Secretary of War Simon Cameron had been a thorn in Lincoln’s side since his early days as president-elect. Then-Senator Cameron was the leader of the Pennsylvania Republican Party, but he was opposed by a faction in the party led by Governor Andrew Curtin, and he attracted limited support outside the state. Under extreme pressure from Cameron supporters and opponents, Lincoln promised a cabinet position to Cameron, tried to withdraw the promise, but ultimately decided that he needed Cameron in the cabinet. It was a decision he soon regretted. Cameron was a disaster, a poor administrator presiding over a War Department looted by corrupt friends and supporters of the secretary. As Lincoln faced mounting pressure to remove Cameron, Cameron sought to curry favor with Radicals in Congress by inserting language in the War Department’s 1861 report suggesting that escaping slaves should be armed and enrolled in the army. While Cameron didn’t address emancipation directly, it was obvious that the enrolled slaves would be freed. When the report was submitted to Lincoln for review, he immediately ordered deletion of the language, alarmed that it might weaken support for the war and offended that Cameron had made this move without consulting him.  Shortly thereafter, Lincoln removed Cameron and appointed Edwin M. Stanton to head the War Department.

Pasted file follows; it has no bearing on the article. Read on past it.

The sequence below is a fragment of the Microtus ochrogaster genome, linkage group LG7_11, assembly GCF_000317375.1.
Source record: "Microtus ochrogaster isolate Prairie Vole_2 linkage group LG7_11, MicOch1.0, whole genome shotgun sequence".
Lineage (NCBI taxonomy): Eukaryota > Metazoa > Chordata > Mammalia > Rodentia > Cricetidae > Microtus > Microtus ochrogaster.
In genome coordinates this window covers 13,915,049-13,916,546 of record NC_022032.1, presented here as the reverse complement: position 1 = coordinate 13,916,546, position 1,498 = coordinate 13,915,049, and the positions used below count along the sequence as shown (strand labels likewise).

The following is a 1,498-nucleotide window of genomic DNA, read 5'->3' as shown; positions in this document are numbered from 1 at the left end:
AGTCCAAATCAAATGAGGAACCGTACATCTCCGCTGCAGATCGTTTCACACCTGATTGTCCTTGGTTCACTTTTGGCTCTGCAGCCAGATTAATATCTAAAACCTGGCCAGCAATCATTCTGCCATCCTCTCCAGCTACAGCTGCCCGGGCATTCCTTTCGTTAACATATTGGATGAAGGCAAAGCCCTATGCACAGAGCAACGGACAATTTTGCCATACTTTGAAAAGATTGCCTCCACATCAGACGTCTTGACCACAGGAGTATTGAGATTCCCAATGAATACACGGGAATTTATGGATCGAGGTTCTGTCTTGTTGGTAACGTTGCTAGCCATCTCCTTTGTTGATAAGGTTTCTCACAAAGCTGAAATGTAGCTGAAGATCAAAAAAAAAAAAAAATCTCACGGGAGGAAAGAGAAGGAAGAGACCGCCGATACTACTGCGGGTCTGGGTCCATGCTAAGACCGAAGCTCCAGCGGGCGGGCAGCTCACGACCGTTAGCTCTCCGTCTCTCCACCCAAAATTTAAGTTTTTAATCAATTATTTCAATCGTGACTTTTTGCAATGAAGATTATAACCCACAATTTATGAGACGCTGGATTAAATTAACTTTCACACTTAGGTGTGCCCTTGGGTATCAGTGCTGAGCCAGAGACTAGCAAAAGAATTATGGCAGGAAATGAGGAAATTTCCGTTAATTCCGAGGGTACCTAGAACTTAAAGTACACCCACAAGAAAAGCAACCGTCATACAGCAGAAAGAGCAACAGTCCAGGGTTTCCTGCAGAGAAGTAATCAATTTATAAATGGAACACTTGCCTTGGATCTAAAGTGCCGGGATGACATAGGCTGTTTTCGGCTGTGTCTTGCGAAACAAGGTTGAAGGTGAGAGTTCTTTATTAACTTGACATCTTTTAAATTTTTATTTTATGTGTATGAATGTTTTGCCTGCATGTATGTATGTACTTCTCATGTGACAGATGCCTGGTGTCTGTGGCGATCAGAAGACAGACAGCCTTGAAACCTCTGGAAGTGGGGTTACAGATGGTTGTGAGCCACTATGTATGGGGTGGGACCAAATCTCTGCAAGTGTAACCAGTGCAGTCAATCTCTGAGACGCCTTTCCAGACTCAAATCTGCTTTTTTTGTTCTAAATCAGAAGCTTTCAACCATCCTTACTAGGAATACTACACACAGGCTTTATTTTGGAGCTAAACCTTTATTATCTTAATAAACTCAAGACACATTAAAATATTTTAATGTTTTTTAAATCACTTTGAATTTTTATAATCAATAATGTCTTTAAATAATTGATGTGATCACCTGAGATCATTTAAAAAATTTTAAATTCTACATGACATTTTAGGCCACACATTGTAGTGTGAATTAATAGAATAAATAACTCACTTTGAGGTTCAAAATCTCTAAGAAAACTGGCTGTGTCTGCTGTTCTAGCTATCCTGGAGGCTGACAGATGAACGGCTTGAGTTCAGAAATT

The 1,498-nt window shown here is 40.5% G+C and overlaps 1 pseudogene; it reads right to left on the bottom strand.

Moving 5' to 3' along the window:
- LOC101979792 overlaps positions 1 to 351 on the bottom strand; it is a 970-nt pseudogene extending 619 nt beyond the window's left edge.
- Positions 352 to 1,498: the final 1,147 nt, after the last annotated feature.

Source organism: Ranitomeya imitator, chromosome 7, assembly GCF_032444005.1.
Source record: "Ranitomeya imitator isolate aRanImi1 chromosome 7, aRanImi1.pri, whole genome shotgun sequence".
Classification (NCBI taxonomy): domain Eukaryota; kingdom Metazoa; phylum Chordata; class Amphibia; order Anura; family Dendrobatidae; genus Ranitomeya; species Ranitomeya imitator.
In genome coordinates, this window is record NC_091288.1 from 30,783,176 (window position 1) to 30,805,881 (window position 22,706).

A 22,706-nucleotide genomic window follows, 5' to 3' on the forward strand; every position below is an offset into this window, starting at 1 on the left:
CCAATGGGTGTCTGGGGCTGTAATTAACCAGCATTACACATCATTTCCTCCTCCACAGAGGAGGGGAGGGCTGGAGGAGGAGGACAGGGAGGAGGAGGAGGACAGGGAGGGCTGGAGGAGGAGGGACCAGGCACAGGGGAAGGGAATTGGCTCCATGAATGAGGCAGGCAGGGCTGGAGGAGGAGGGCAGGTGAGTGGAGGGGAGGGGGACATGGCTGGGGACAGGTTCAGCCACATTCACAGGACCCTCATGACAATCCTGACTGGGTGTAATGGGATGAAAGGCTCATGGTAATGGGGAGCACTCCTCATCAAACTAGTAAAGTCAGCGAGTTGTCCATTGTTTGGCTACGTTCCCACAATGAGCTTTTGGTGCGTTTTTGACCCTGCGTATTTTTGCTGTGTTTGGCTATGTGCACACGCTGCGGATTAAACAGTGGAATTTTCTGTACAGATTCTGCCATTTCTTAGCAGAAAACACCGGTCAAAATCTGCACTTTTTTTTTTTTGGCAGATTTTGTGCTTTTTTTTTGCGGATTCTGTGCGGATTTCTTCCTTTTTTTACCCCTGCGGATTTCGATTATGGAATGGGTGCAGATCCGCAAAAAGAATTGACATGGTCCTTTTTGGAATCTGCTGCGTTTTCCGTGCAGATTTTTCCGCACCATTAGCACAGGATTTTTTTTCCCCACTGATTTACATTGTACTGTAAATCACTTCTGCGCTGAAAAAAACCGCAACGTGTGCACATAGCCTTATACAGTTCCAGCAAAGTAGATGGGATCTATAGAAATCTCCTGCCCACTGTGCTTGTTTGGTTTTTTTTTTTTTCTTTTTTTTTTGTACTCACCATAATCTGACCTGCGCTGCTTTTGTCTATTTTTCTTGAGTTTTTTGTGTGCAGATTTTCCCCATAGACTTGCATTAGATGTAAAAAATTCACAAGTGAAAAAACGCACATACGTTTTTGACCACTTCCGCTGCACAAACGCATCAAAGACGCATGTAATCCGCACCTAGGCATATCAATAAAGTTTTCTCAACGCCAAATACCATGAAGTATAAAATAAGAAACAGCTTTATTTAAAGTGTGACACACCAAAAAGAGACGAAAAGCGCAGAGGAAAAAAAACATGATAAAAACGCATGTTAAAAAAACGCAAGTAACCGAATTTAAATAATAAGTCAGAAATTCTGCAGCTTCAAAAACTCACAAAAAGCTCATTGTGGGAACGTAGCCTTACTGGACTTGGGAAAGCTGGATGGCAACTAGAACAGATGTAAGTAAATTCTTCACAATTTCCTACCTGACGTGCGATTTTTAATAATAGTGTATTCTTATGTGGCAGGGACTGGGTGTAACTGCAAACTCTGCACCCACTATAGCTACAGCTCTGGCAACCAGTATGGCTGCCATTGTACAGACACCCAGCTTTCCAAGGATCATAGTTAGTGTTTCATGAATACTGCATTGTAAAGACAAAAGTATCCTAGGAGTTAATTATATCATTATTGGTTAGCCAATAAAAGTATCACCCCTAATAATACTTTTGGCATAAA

General David Hunter, commander of the Department of the South, had not learned from Frémont’s mistake. On May 9, 1862, Hunter issued an order freeing all slaves in Georgia, Florida, and South Carolina. Lincoln revoked the order on May 19. The basis for the revocation departed dramatically from the position set forth in the Browning letter. Referring to the emancipation of slaves, Lincoln said that “whether it be competent for me, as Commander-in-Chief of the Army and Navy, to declare the Slaves of any state or states, free, and whether at any time, in any case, it shall become a necessity indispensable to the maintenance of the government, to exercise such supposed power, are questions which, under my responsibility, I reserve to myself….”  Maybe a president could “make permanent rules of property” after all. Emancipation was just a step away.